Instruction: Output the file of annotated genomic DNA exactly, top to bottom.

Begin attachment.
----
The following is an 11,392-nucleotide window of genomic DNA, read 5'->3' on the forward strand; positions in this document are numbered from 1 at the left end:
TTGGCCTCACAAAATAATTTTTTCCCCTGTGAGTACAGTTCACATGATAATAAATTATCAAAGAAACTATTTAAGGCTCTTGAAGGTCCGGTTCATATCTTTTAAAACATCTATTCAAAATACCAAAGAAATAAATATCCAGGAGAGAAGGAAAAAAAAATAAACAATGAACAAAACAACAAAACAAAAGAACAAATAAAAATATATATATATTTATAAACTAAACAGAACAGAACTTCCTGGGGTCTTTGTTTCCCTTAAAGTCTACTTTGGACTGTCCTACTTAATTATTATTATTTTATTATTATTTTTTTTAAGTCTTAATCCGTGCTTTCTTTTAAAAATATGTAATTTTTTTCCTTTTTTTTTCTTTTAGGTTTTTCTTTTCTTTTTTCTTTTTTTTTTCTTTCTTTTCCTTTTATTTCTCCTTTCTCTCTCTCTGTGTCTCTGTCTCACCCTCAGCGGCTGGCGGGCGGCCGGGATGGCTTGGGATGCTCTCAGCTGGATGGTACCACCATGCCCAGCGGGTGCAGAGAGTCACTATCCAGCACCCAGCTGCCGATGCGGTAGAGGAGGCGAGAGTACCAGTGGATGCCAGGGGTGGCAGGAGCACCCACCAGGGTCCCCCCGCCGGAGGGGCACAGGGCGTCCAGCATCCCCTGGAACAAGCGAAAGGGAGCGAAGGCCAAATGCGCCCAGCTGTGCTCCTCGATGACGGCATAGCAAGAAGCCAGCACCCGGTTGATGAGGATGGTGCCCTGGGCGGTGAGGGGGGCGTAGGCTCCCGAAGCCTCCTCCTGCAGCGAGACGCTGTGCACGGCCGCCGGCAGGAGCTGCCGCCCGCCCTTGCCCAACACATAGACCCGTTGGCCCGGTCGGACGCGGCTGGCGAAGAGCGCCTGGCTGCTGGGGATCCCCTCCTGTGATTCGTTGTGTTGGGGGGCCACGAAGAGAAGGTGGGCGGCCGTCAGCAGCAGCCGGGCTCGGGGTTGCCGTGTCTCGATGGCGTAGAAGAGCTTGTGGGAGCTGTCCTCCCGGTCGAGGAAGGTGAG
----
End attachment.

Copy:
The following is an 11,392-nucleotide window of genomic DNA, read 5'->3' on the forward strand; positions in this document are numbered from 1 at the left end:
TTGGCCTCACAAAATAATTTTTTCCCCTGTGAGTACAGTTCACATGATAATAAATTATCAAAGAAACTATTTAAGGCTCTTGAAGGTCCGGTTCATATCTTTTAAAACATCTATTCAAAATACCAAAGAAATAAATATCCAGGAGAGAAGGAAAAAAAAATAAACAATGAACAAAACAACAAAACAAAAGAACAAATAAAAATATATATATATTTATAAACTAAACAGAACAGAACTTCCTGGGGTCTTTGTTTCCCTTAAAGTCTACTTTGGACTGTCCTACTTAATTATTATTATTTTATTATTATTTTTTTTAAGTCTTAATCCGTGCTTTCTTTTAAAAATATGTAATTTTTTTCCTTTTTTTTTCTTTTAGGTTTTTCTTTTCTTTTTTCTTTTTTTTTTCTTTCTTTTCCTTTTATTTCTCCTTTCTCTCTCTCTGTGTCTCTGTCTCACCCTCAGCGGCTGGCGGGCGGCCGGGATGGCTTGGGATGCTCTCAGCTGGATGGTACCACCATGCCCAGCGGGTGCAGAGAGTCACTATCCAGCACCCAGCTGCCGATGCGGTAGAGGAGGCGAGAGTACCAGTGGATGCCAGGGGTGGCAGGAGCACCCACCAGGGTCCCCCCGCCGGAGGGGCACAGGGCGTCCAGCATCCCCTGGAACAAGCGAAAGGGAGCGAAGGCCAAATGCGCCCAGCTGTGCTCCTCGATGACGGCATAGCAAGAAGCCAGCACCCGGTTGATGAGGATGGTGCCCTGGGCGGTGAGGGGGGCGTAGGCTCCCGAAGCCTCCTCCTGCAGCGAGACGCTGTGCACGGCCGCCGGCAGGAGCTGCCGCCCGCCCTTGCCCAACACATAGACCCGTTGGCCCGGTCGGACGCGGCTGGCGAAGAGCGCCTGGCTGCTGGGGATCCCCTCCTGTGATTCGTTGTGTTGGGGGGCCACGAAGAGAAGGTGGGCGGCCGTCAGCAGCAGCCGGGCTCGGGGTTGCCGTGTCTCGATGGCGTAGAAGAGCTTGTGGGAGCTGTCCTCCCGGTCGAGGAAGGTGAG